Cardiac rehab delivers revived life to retired postal worker

Retired postal worker Michael Swiatkwich, 68, of Bazetta, works out on a recumbent exercise bike at the Trumbull Regional Medical Center's Cardiac Rehabilitation Program in Warren. Swiatkwich, a former weight lifter who quit working out, suffered a heart attack Aug. 2. Now he's back to regular exercise. (Submitted photo)

BAZETTA — The heart attack six months ago turned out to be an odd blessing for Michael Swiatkwich.

The 68-year-old diabetic from Bazetta had retired early from the U.S. Postal Service because of injuries. One knee was replaced totally; the other is bone on bone. He developed arthritis. Years ago, he’d been patient about lifting weights. But with all that bad stuff going on, well — he sat down and quit.

“I was using that as an excuse,” he said. “But with the heart attack and the attitude to change that comes with it … “

Workouts at the Trumbull Regional Medical Center’s Cardiac Rehabilitation Program relit the fire.

“Now I find my joints hurt more when I don’t exercise,” Swiatkwich said.


As a retired postal worker, Swiatkwich knows about speedy delivery. He said that’s what saved his life and minimized damage when the heart attack hit six months ago.

“It was Aug. 2. I was on my way to the store to pick up a few things for dinner,” Swiatkwich said. “I was feeling sweaty and clammy. I rolled down the window and thought no more of it.

“At home, I had a burning sensation across my chest. I went to my easy chair and it got worse. I was having trouble breathing. My wife asked if I wanted to go to urgent care. When I didn’t answer, she called 911. Twenty minutes later, I was in the hospital,” he said.

The ambulance is plugged into the hospital so it was already feeding monitor readouts to the emergency room before he arrived, he said.

“Once I got to the hospital, I was immediately put into a room and they started running tests. The doctor overseeing the ER let me know that I was having a heart attack,” he said. “Within an hour of getting to the hospital, I was in the cath lab (cardiac catheterization in the Trumbull Regional Chest Pain Center).”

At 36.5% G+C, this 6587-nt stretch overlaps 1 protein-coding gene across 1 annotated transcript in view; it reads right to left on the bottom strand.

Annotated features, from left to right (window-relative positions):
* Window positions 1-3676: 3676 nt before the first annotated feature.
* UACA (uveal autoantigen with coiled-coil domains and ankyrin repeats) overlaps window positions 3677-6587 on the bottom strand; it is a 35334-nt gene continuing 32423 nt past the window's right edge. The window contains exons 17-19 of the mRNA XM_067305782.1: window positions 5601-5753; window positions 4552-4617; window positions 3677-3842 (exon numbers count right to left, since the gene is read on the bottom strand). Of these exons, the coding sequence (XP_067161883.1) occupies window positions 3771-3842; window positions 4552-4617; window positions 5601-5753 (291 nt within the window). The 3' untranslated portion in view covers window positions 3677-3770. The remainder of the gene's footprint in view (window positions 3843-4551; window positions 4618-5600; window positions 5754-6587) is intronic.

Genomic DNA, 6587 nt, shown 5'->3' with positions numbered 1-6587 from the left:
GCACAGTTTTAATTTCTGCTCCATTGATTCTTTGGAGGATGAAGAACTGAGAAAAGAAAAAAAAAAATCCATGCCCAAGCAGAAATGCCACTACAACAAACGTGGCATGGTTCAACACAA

“I had a 90 percent blockage on one artery, and they put a stent in,” Swiatkwich said. “There was a little blockage in another artery. It was not stented.”

The following day, his cardiologist told him there appeared to be no damage, thanks to the quick response time, he said.


Trumbull Regional Medical Center advertises it has the Mahoning Valley’s only accredited chest pain center. As part of the care, it also boasts about its Cardiac Rehabilitation Program and encourages all of its heart patients to take advantage.

It is staffed by clinical exercise physiologists certified by the American College of Sports Medicine. Treatment plans are designed around individual risk factors with the goal of reducing the chance of further heart events and improving physical fitness, according to the hospital.

None of that completely assured Swiatkwich when he showed up for rehab. He wasn’t eager to stress his heart and risk another attack.

“At the back of your mind, you feel crippled and you baby yourself,” he said.

“With cardiac rehab, you’re wired (to monitors). Use that opportunity to explore boundaries.” It’s a chance to find out safely what one’s body is capable of accomplishing, he said.

“Cardiac rehab helped me deal with side effects,” he said. “I have better mobility and a better attitude.”

He had played high school football and loved lifting weights. “I was not a gym rat, but I was the closest thing to it.” Now, with the education from the exercise physiologists at the cardiac rehab program, he’s lifting on a regular basis again, well after his rehabilitation sessions ended.

“The real change happens in 30 days. The body has a chance to adjust and respond,” he said. “It’s equally important with quick response (to get to the hospital when having an episode) is the rehab afterward.”


Swiatkwich advised anyone who is experiencing symptoms of a cardiac event to take action.

A person can’t just dismiss the warning signs because he or she doesn’t fit the demographics of weight or age or being a smoker or other commonalities. The longer a person waits to get help, the more permanent the damage that can be done, he said.

Alexa Polinsky, hospital marketing director, noted that a common misconception is that women don’t have heart attacks.

“Heart disease is the leading cause of death in women. Although the most common heart attack symptom for both men and women is chest pain or discomfort, women are more likely than men to experience atypical symptoms such as shortness of breath, nausea and back or jaw pain,” according to Polinsky.

Heart attack symptoms for men and women include chest discomfort, which can feel like uncomfortable pressure or squeezing; discomfort or pain in the arms, back, neck, jaw or stomach; shortness of breath; cold sweat; nausea or vomiting; and lightheadedness.

Swiatkwich said, “If there’s a problem, if you’re in pain, I wouldn’t hesitate to call and have it checked out.”

For him, it was his wife, a nurse, who made the call — which is why he’s still able to enjoy the extended family that he married into of three stepchildren, 10 stepgrandchildren and six siblings-in-law. That makes plenty of reasons to smile, he said.


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